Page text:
***I posted this as a note on Facebook last night, but I want to share these thoughts here as well.***
My Aunt Hazel died yesterday, about 24 hours after she suffered a massive stroke. She was 84 years old and was my dad’s oldest sister; she was the oldest sibling in the family.
I was close with my Aunt Hazel. She was widowed when I was still very young–perhaps even before I was school age. After my Uncle Howard died, my parents had Aunt Hazel over quite a bit for dinner, as well as for holidays and special occasions; by the time I was in high school, if not sooner, she was over at least once a week.
During my senior year of high school, Aunt Hazel and her friend Donna took me on a campus visit to the college from which I would eventually graduate. I can’t remember why, but for some reason neither of my parents could take me. It was an overnight visit, so they probably couldn’t get off work or something like that. Anyway, Aunt Hazel volunteered her services–which really meant that she volunteered Donna’s, since Aunt Hazel didn’t drive and Donna drove her everywhere at the time–and she and Donna set off with me to northwest Ohio and the small town of Bluffton. I had never been north of Dayton at the time, and I don’t think they had been to that part of the state, either, so it was quite the adventure. I remember Aunt Hazel was particularly excited that they were taking me on a college visit, since she did not go to college herself and was very proud of the fact that I was a good student and that I was college-bound.
Other than the car ride, I didn’t spend much time with Aunt Hazel and Donna on that trip; since it was an overnight visit, I stayed in the dorms, and I attended classes and was busy on campus the next day. I remember that on the way up, we kept laughing about the number of exits on I-75 that were labelled “County Road 25-A.” Aunt Hazel would say, “Just how long is that road?!” and then crack herself up. I also remember how the three of us went out to dinner at the old Denny’s in Bluffton; we were all appalled by how horrible Bluffton water tasted.
But what I remember most of all is how meaningful it was to me that Aunt Hazel made sure that I was able to go on this trip and how she reveled in sharing that adventure. It was another moment in my life when I realized that my educational accomplishments and goals were not mine alone; instead, as Deborah Brandt writes of one of her participants in Literacy in American Lives, “Like a delta, Michael’s environment for reading and writing was a repository of accumulating material and ideological complexity that carried the history of economic transformation within his region and his family” (101). The opportunities that I have had–and will have–were built on the backs of the women in my family who never had those chances themselves but who made sure I would develop the literate abilities needed to pursue them. Aunt Hazel was one of those women. She supported my education in whatever ways she could, taking pride in my intellect and never teasing me for my bookish ways. That meant a lot to me, especially when I was a teenager and felt so different from others around me.
I also spent a good deal of time with Aunt Hazel during my last year of high school, my college years, and the early years of my marriage because she was a caretaker of my maternal grandmother, who came to live with my parents at the end of my junior year of high school. As my grandma aged, she could not stay home alone while my mother was at work; Aunt Hazel was enlisted to sit with Grandma during some of those days. This is why some of my favorite memories of my aunt involve my grandmother. I would come home from school or work–or G and I would come over for dinner–to find Grandma and Aunt Hazel sitting in the TV room, cackling together over the exploits of some celebrity they’d read about in “the trashies,” Aunt Hazel’s term for the tabloid magazines she loved to read. My Uncle Larry and Aunt Marie had given her a subscription to the National Enquirer (or one of those magazines), and after she finished reading an issue, she’d bring it to my grandma to read. When Grandma could no longer read the small print of the magazine, Aunt Hazel would read to her, and they’d have a ball. Listening to the two of them was a hoot.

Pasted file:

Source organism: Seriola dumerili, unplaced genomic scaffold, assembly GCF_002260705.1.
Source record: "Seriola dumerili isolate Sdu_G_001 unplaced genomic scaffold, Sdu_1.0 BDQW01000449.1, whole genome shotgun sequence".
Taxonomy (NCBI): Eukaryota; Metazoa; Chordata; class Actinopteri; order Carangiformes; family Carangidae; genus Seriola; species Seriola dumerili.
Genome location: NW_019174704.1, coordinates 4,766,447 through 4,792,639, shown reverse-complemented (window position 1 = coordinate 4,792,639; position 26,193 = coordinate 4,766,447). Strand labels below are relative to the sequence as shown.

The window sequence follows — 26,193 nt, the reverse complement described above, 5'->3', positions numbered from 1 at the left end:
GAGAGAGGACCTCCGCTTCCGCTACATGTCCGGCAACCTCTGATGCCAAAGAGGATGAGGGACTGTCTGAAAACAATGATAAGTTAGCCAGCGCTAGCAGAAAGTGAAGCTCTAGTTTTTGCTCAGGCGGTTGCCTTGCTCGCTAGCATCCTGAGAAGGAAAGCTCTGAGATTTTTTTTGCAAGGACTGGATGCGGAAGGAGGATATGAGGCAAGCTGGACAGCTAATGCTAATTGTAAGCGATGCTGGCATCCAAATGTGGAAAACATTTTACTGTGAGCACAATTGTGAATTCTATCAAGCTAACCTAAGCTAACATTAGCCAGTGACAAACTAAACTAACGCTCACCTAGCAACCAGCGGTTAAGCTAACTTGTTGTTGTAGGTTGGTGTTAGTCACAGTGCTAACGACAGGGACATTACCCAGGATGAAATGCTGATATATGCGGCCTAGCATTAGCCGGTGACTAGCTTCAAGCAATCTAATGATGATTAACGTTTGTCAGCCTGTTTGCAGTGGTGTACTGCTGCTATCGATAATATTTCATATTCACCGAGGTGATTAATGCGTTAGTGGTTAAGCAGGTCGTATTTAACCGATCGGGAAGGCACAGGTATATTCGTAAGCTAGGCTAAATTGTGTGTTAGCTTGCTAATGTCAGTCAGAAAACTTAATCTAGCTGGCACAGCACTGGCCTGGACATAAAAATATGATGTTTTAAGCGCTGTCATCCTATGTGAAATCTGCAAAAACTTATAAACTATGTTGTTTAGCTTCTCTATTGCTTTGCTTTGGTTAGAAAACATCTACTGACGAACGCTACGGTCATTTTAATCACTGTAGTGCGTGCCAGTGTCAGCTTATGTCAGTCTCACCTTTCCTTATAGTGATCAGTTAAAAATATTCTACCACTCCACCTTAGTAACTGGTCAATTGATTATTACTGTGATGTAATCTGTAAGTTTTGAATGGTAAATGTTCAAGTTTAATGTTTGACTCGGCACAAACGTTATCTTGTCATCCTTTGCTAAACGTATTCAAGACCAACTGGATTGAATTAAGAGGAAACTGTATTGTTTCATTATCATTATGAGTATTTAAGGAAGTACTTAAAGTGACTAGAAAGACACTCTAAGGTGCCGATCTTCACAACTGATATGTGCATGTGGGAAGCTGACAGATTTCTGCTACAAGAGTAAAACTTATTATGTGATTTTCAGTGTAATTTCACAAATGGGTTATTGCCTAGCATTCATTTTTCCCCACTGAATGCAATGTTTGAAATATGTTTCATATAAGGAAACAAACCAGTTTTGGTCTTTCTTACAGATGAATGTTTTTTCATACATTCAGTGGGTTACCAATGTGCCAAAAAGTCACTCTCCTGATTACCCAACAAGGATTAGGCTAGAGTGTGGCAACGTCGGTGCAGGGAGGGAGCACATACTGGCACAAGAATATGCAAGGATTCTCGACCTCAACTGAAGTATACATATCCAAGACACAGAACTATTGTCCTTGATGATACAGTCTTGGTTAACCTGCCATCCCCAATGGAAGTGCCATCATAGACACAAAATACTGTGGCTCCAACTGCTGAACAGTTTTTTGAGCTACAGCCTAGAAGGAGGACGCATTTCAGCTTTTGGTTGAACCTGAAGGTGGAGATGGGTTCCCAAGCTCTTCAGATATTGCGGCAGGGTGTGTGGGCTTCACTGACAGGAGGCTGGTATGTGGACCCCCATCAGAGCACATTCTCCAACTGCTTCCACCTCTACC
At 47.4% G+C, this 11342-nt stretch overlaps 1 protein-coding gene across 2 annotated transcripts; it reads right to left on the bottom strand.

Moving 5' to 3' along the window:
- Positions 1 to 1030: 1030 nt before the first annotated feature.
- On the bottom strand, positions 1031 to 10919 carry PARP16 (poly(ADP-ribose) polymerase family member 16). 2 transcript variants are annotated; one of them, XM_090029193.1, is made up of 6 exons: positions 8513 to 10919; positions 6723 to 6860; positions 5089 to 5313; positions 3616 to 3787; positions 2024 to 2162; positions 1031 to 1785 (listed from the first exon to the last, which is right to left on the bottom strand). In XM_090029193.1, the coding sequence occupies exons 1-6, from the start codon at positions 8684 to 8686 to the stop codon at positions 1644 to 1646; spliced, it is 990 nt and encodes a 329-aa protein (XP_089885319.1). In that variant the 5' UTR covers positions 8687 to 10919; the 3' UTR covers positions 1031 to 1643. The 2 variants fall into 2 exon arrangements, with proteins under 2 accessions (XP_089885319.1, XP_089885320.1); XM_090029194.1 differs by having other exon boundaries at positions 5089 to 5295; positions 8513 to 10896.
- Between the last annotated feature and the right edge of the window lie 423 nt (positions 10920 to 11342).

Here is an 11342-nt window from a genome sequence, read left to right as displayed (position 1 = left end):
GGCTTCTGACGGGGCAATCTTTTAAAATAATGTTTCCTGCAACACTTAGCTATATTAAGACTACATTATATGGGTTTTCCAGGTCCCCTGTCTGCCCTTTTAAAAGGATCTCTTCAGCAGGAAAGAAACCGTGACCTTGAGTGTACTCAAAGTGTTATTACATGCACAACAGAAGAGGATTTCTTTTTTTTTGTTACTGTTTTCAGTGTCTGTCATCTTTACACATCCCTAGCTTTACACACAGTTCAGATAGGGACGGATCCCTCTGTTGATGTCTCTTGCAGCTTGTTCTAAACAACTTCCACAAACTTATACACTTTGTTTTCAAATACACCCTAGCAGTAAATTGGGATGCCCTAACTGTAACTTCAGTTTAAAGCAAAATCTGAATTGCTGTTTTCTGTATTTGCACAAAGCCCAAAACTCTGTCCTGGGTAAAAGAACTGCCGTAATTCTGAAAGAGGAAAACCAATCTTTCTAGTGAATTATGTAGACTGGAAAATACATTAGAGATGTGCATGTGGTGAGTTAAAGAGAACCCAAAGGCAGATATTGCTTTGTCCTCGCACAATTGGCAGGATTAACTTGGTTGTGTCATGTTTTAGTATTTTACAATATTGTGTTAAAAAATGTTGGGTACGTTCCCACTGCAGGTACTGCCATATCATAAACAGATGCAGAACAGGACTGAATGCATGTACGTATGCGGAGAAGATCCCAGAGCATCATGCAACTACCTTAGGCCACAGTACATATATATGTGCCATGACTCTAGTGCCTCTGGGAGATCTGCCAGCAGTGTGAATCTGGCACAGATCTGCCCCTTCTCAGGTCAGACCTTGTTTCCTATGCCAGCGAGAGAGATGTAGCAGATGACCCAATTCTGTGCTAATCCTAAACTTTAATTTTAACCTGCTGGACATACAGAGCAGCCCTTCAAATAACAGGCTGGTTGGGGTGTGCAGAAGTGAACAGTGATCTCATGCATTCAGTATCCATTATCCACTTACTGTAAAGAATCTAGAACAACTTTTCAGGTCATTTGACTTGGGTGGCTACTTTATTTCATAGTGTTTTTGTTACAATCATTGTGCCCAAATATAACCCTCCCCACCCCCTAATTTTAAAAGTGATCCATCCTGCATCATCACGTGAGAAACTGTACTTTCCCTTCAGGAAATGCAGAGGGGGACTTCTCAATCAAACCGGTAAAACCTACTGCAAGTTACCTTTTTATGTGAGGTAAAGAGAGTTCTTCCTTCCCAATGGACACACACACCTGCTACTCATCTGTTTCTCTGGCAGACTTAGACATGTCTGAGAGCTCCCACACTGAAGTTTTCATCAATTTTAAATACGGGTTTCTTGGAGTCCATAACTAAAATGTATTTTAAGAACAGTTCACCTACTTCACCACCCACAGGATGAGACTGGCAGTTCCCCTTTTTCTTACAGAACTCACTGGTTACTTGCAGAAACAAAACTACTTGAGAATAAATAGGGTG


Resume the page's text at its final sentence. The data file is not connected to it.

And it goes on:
As my aunt grew older, my parents took her shopping for groceries and other things, and she would come over for dinner more frequently. She became part of all of our family celebrations, and I always looked forward to seeing her when I came back from Columbus or Fort Wayne. Aunt Hazel and M were very fond of each other as well, and that relationship brought me a lot of joy. I didn’t see her as much during the last two or so years of her life; it became harder for her to go out, and she finally had to move into a nursing home this past summer.
When I was home over Labor Day weekend, my mom, M, and I went to visit Aunt Hazel. I am so thankful I had that opportunity to talk with her for what turned out to be the last time. I’m also thankful that M was able to see her as well. Aunt Hazel was pretty much the closest thing M had to a great-grandma, and M loved her. We had a good visit that day; we talked about M’s school and ballet, my job, P, and other things. I had planned to visit her again over Christmas. I’m sorry that was not to be.
Goodbye, Aunt Hazel. I am better because you were in my life; I hope I enriched your life during the thirty-seven years I was part of it. I will miss you.